10/10/2007 to 10/13/2007 | Nepal

Trekking in the Annapurnas II: Tilicho Lake

From Manang we deviated off the typical circuit route to visit Tilicho Lake.  At 4914 m (over 16,200 ft), and depending on your definition of a lake, it qualifies as the highest lake in the world, a title which seems to be clamed by a number of high altitude bodies of water.  In any case, it is a very high lake in a staggeringly beautiful setting at the foot of 7134 m (23,542 ft) Tilicho Mountain.  The nearest accommodation is at the rather rustic and very cold Tilicho base camp lodge nearly 800 m below the lake.  My British companion was less than impressed with the lodge’s pit toilet. The full extent of the stench that emanated from this feces filled hole in the ground was fortunately muted to my senses by the slight cold which I had picked up a few days earlier.  It was also at the Base Camp Lodge where we observed an “elite” Polish climbing/diving team in complete inaction.  Apparently they were planning to dive in the lake as well as climb Tilicho peak but were presently waiting for their equipment to arrive.  They seemed in no hurry to do either as the most movement we saw them under take in the day and a half we were at the base camp was moving from the dinning hall to the table on the patio 10 ft away.  The two and a half hour hike from the lodge up to the lake was a draining walk especially since the last half was over snow which every few steps would suck down my leg up to my knee.  The way back down was considerably easier as Tom (the Canadian) and I hiked to the side of the switch backs it had taken nearly an hour to climb and slid down the snow on our posterior God given “sleds” in a matter of minutes, covering some 400 m or so of vertical distance.  A strategy that work well until I managed to find a rather large snow cover rock which gave me an unexpected smack between the cheeks (the other ones).  Fortunately a proctologist was not required.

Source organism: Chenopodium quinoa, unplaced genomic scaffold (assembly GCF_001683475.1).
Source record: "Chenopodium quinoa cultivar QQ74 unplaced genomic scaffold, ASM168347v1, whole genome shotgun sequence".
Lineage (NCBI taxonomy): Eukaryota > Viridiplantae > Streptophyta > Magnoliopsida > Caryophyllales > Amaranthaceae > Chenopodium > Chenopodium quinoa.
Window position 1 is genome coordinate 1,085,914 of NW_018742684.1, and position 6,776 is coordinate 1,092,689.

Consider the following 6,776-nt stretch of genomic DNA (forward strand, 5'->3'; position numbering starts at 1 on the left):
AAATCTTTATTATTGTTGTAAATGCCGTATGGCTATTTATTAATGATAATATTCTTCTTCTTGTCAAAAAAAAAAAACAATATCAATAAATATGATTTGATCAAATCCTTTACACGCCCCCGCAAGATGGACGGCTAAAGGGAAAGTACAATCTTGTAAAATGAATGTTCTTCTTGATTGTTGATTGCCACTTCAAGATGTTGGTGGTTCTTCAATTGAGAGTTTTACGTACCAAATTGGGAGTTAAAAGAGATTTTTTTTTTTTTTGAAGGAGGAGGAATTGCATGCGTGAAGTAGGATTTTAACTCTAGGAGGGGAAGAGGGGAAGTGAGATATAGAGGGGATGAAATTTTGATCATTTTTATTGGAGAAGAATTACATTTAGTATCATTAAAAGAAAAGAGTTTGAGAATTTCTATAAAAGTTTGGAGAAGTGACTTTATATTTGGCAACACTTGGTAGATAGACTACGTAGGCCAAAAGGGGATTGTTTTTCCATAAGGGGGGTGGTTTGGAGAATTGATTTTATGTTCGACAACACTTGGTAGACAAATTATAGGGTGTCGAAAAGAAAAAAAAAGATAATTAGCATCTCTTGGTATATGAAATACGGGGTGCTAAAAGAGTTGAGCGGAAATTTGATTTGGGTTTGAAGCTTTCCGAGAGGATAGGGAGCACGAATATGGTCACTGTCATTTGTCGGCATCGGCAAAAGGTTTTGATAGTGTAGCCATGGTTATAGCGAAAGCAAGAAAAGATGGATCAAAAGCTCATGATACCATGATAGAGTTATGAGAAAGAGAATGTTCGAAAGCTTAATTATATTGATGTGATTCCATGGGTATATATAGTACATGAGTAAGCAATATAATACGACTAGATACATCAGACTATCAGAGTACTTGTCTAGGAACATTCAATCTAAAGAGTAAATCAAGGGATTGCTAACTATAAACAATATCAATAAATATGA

The view of the lake from the 5000 m ridge above it was incredible.  There was snow as far as the eye could see, and nearly waist deep in places.   However, this spectacular snowscape would be the cause of a lot of pain later that night.  I’ve never been a big fan of wearing sunglasses and I neglected to bring any with me, a rather stupid mistake in retrospect.  I was only up at the lake for a couple hours but that was sufficient to give me my first and hopefully last experience with snow blindness, sunburned eyes.  It came on very suddenly in the night, first my eyes began to water and I felt a little discomfort.  The discomfort soon elevated to extreme pain and I could not open my eyes at all.  Feeling like I had a couple knives stuck in my eyes, I could not even lay down as if my head was not vertical the pain was too much to stand.  So I sat up most of the night wondering what I would do if I could still not see in the morning.  Fortunately for me, Tom had gotten sunburned eyes on a previous occasion, so I knew what it was, and that it would eventually get better.  Without that knowledge, I might have really been worried.  It was a fairly miserable night to say the least, but I was relieved in the morning when I could at least open my eyes enough to see. They still felt irritated as if I had sand rubbed into them, but I could make my way to the aforementioned pit toilet without a guide and without falling in.  We made a slight backtrack to Manang so I could buy some sunglasses having learned my lesson the hard way

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